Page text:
Newest Review: ... to be truthful I can't remember which pen is first so I will name as many as I can remember - Farmyard poultry, This a large selectio... more
Hardys animal farm, and once a year the Barrows farm!
Hardy's Animal Farm (Skegness)
Member Name: kaitlinsmummy
Hardy's Animal Farm (Skegness)
Advantages: A fun and educational hands on experience!
Disadvantages: It's a farm, there is plenty of poo!
As part of our yearly trek on holiday (see previous reviews!), we do like to visit the place I will now review at least every other year.
The place I will now review is - "Hardy's animal farm".
Based on Anchor road on the A52 between Mablethorpe an Skegness, and literally 10 minutes drive from Chapel St Leonard's (our holiday destination) and the same from Fantasy Island, Ingoldmels, this really is set in what you initially think, the middle of nowhere.
Driving down the long and almost desolate road the only redeeming feature are hundreds of new caravans waiting to be shipped out to the again hundreds of surrounding sites.
The place sneaks up on you with there suddenly appearing a large sign with the farms name and a cute looking little piggy!
There is ample parking, all of which is free, but if you go around lunchtime, (like we did!), you will more than likely end up in the overflow carpark, which is simply a field!
To access the farm you must go through the reception area, which doubles as a gift shop which sells much, much more, but more on that later!
Since the foot and mouth incident there is a facility to wash your footwear on entering and leaving the premises, so be aware and don't wear sandals!
There is a counter where you pay your entrance fee, the prices being -
Adults - £5.95
Children - £4.95
Family ticket (2 adults and 2 children) - £20.00
Senior citizens - £4.95
Under 2's - free!
Upon paying for your entrance we always buy some bags of feed, these are only available at the main counter, the first time we went it was like we had committed murder as far as ours kids were concerned, with a very nice lady giving my kids some of her feed just to stop them from crying..... I would have just left them in with the pigs for a bit, they would have calmed down soon enough!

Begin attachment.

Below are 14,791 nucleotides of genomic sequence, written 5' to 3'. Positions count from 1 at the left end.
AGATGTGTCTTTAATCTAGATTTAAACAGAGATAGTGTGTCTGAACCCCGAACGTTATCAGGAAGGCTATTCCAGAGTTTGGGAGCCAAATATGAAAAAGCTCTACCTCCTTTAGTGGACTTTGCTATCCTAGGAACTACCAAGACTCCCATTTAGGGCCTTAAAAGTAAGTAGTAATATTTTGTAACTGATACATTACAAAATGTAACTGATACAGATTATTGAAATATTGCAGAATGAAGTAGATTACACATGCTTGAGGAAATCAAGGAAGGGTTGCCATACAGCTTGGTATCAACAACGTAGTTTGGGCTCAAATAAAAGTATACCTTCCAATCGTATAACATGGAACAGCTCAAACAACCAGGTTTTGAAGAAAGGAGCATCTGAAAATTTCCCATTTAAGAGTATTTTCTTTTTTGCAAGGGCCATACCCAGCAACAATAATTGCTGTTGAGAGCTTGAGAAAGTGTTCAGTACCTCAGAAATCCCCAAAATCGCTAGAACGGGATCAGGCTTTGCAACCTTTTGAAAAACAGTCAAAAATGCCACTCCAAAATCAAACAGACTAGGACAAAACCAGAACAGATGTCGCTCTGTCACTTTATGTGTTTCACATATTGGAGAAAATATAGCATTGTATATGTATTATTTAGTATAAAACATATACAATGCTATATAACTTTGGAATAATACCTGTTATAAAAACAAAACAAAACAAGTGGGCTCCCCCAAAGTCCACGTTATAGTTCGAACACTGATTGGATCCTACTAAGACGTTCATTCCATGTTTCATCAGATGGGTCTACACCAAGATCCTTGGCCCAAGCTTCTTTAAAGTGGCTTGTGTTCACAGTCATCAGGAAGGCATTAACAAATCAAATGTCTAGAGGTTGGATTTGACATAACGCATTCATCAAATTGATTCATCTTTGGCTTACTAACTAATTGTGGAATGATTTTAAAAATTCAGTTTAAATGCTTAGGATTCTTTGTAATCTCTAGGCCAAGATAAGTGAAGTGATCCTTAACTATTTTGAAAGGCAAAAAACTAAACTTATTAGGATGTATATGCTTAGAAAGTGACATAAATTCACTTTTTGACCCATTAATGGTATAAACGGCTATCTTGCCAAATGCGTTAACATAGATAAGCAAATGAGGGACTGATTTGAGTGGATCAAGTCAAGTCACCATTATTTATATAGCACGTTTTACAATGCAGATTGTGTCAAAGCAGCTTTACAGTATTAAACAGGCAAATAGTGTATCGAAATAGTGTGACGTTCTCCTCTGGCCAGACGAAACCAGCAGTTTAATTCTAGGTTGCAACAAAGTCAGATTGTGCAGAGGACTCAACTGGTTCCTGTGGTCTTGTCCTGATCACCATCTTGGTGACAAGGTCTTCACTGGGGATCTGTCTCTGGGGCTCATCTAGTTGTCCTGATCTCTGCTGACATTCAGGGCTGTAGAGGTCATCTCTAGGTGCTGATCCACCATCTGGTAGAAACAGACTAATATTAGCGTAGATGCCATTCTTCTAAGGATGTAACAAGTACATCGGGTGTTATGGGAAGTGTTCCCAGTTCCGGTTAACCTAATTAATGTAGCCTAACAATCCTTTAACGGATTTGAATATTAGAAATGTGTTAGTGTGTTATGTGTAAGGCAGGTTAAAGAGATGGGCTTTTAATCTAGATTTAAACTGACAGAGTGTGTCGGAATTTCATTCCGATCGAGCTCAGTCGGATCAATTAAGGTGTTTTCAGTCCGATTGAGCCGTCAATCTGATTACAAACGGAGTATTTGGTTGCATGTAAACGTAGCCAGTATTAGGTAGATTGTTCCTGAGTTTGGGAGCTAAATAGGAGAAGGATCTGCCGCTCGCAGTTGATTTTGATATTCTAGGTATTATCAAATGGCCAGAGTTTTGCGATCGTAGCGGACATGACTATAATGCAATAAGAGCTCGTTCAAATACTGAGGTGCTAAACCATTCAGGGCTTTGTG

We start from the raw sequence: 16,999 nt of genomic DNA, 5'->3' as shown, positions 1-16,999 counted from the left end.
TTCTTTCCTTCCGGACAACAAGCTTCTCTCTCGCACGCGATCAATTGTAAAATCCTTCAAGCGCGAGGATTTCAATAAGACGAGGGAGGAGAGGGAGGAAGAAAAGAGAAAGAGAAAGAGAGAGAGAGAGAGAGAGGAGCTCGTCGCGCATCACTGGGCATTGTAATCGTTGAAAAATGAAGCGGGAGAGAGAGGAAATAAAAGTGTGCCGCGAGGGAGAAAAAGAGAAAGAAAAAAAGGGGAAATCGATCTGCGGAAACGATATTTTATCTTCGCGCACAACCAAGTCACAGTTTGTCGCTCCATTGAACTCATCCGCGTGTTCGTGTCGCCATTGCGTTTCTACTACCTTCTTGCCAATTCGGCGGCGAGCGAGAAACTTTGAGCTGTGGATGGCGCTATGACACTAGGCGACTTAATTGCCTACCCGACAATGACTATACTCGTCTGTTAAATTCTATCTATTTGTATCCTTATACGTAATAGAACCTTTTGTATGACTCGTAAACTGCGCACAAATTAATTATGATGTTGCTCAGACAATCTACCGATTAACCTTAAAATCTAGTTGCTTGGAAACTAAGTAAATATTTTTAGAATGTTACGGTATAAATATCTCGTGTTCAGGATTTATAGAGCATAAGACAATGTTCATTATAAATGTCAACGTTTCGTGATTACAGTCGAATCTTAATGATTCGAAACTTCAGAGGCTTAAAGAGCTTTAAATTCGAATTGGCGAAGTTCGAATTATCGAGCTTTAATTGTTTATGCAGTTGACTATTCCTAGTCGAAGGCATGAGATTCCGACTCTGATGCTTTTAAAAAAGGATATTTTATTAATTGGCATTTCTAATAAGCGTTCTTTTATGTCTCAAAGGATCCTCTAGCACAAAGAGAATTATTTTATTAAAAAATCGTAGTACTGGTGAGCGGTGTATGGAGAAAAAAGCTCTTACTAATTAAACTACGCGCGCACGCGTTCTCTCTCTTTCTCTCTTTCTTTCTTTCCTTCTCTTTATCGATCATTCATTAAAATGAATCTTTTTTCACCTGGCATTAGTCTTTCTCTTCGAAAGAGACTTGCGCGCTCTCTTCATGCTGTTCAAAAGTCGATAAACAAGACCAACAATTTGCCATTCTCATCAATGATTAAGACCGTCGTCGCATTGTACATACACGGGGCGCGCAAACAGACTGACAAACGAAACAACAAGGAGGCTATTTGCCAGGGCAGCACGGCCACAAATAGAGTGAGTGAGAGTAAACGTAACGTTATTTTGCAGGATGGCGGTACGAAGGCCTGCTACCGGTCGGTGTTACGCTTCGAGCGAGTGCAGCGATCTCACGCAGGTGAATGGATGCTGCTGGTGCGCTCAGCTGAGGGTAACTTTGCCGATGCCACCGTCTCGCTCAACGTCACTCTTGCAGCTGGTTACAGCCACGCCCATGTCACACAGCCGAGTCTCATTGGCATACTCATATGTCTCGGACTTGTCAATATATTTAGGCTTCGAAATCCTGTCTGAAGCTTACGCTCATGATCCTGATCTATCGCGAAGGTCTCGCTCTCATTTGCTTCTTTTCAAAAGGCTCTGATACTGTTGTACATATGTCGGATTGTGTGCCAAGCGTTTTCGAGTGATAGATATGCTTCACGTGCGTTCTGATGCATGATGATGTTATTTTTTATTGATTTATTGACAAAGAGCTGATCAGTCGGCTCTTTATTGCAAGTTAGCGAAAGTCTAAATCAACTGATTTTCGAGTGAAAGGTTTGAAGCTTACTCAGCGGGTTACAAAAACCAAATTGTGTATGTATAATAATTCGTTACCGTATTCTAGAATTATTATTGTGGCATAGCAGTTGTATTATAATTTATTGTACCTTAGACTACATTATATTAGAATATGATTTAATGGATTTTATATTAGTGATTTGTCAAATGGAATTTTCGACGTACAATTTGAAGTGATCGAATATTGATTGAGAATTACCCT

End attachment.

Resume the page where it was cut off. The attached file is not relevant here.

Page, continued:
The bags of feed around 50p with a special price being in place for multiple purchases, these contain all the stuff that the rabbits, chickens and other farmyard birds eat and of course the perfect treat for the goats, and trust me, you will spend most of your time with them!
After waking into the farmyard itself you will notice the grounds are set out almost in a circle, this makes it much easier to start off with the attraction/pen to the right and working your way round the grounds.
I have to be truthful I can't remember which pen is first so I will name as many as I can remember -
This a large selection of different chickens, ducks, geese and most having babies with them too. As this is a petting farm, there really are not many animals out of bounds to the public, feel free to pick up and pet if you dare, or your nose can stand it!
There are obvious restrictions to the petting rule, these being towards new born chicks, un hatched eggs and anything in a pen with wire, these are obviously set up to protect the more vulnerable of the creatures.
Rabbits and guinea pigs,
These again are free to be petted, though even these should be used to the public, they do seem quite timid, with them mostly disappearing into their hutches when there are too many children around, there is again exception to the rules, there is usually at least one rabbit that has nerves of steel, my daughter got her picture taken with one last year!
This is quite an eclectic mix of animals, there are llamas, shire horses and some rare breeds of cattle, one that is really furry and beautiful to look at. These are housed in their own pen, though the shire horses are allowed out when the horse and cart rides are up and running.
You can again pet these animals but I would advise steering well clear of the llamas, they spit!
This is a lovely, informative if somewhat smelly pen! You can literally smell the pig pen from half the farm away! Upon entering the pen you are greeted with pens which are glass covered all containing breeding pigs, the male pigs used for the initial impregnation (there are specific favourites due to species and fertility!), piglets that have been separated from their mothers and finally my favourite the mother pigs with there newborn litters.
This is behind glass as most of these that have been mentioned would probably not be too impressed with a child picking a piglet up to pet!
Alongside all the different pens are information boards, these cover the life cycle of a pig and specific breeds of pigs.